A new generation will soon be entering the workforce, specifically referred to as, Gen Z (those born between 1995-2009) or the connected generation; whatever you call them. This group of digital wiz kids is a new breed of employee, never knowing life without high-speed internet, smartphones and unlimited access to media technologies. If you’re down and out trying to manage millennial workers, just wait until Gen Z starts knocking on your door.
Each new generation brings a set of new skills, expectations, etc. This article is aimed at helping you hone in on those Gen Z competencies, but first, let me take a selfie.
A New Generation
Ah the infamous selfie; it’s become a worldwide phenomenon. I mean, even Ellen DeGeneres got in on the action while hosting the 2014 Oscars and that all-star selfie became an immediate internet sensation. If you’re over the #selfie craze, you’re not alone, but in the grand scheme of things Gen Z may be on to something. While the selfie seems like a ridiculous fad, its future could breed new business ventures. Check out this video showing how industries today are using the selfie to better our health, security and even fashion.
This generation has an innate knowledge of technology that will be a valuable asset to businesses; however could be a hindrance when it comes to communication. Quick, instant, simple all describe the type of communication expectations Generation Z holds. Businesses could experience some tension as they expect immediate responses and the lag in technology at some organizations could cause frustration.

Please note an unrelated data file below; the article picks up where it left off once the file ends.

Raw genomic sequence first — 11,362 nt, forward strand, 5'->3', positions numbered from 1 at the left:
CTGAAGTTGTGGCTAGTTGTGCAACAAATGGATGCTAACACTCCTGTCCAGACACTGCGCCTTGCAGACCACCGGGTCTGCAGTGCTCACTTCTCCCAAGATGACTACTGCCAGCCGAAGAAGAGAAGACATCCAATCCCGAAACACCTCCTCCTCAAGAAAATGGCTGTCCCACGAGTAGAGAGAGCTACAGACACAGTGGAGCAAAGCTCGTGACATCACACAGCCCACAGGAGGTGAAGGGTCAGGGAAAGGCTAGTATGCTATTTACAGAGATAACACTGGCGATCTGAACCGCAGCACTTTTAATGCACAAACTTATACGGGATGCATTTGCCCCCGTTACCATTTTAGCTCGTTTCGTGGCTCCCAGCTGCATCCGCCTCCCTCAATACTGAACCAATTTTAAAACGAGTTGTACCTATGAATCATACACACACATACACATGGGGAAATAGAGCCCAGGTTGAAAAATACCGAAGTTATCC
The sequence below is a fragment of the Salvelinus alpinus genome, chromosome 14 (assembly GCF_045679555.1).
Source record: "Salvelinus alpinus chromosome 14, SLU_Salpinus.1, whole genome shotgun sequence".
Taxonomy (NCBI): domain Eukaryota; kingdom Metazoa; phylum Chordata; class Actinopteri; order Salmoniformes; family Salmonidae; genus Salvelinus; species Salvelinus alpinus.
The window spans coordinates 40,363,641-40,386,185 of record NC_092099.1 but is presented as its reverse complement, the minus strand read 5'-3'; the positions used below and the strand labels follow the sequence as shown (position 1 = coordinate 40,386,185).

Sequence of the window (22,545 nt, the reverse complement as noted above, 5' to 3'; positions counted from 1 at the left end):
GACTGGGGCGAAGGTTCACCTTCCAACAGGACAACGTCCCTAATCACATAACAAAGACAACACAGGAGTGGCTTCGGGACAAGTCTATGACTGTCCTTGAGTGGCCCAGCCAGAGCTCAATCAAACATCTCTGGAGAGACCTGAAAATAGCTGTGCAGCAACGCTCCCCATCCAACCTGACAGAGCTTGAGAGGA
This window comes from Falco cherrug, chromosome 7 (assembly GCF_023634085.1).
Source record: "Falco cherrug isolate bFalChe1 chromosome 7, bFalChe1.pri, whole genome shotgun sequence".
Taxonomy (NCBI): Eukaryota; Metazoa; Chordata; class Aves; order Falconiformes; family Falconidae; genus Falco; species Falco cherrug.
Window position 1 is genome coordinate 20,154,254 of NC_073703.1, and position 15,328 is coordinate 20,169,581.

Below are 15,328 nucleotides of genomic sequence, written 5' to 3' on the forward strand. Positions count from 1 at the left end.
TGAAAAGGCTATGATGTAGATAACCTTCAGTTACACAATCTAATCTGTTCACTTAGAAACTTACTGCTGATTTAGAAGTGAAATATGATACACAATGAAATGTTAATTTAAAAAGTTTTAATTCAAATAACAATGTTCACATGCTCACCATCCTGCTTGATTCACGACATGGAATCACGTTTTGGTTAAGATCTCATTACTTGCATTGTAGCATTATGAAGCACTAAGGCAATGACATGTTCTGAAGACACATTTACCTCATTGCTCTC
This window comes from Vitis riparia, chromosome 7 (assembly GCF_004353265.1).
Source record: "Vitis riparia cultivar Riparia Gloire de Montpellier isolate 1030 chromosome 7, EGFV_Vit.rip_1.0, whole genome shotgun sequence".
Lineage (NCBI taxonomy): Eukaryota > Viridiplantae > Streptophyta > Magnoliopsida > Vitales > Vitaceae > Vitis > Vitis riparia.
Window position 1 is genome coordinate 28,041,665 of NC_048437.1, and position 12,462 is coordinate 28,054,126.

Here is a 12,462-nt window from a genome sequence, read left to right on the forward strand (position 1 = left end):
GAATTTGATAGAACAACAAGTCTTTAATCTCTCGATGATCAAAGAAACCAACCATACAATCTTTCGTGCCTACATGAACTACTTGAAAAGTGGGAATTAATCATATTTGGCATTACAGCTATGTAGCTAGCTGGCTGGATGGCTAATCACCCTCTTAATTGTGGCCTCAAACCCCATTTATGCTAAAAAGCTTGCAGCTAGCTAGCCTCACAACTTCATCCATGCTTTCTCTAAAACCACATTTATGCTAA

Gen Z are complete digital natives and rely heavily on communicating through social media. What does this look like in business? Well, according to Yvonne Sell, Hay Group’s director of leadership and talent in the UK, Generation Z will have a desire for change, stimulation, learning and promotion that will conflict with traditional organizational hierarchies. Consequently, their need for immediacy and variation is cause for concern when it comes to responsibility, accountability and loyalty.
Managing Gen Z
A major trend among Gen Z leaders is that of individualism; as future managers of this group, understand that they are aware of their individuality and expect individual acceptance and acknowledgement from their manager. They will need to learn to better manage their short attention spans when business calls for year-long projects to offer big results. Setting smaller more attainable goals in addition to the bigger goal at hand would afford better results. In addition, consistent interaction and feedback is necessary to keep Gen Z employees feeling satisfied in their role.
The extra work put in will reap great benefits in innovation. With a need for variation they adapt well to change and offer creative insights for how technology can be used in the workplace. The lack of physical activity experienced in childhood gives way for their imaginations to run. This group happens to be very solutions-focused and many have aspirations to become business owners, so their entrepreneurial spirit will be favorable.
Managing any new group comes with its set of challenges, but if you prepare now, when Gen Z enters the corporate realm, the sky’s the limit. Rather than working against each other, meld every skill set together to create maximum results. That’s the mindset of a true leader.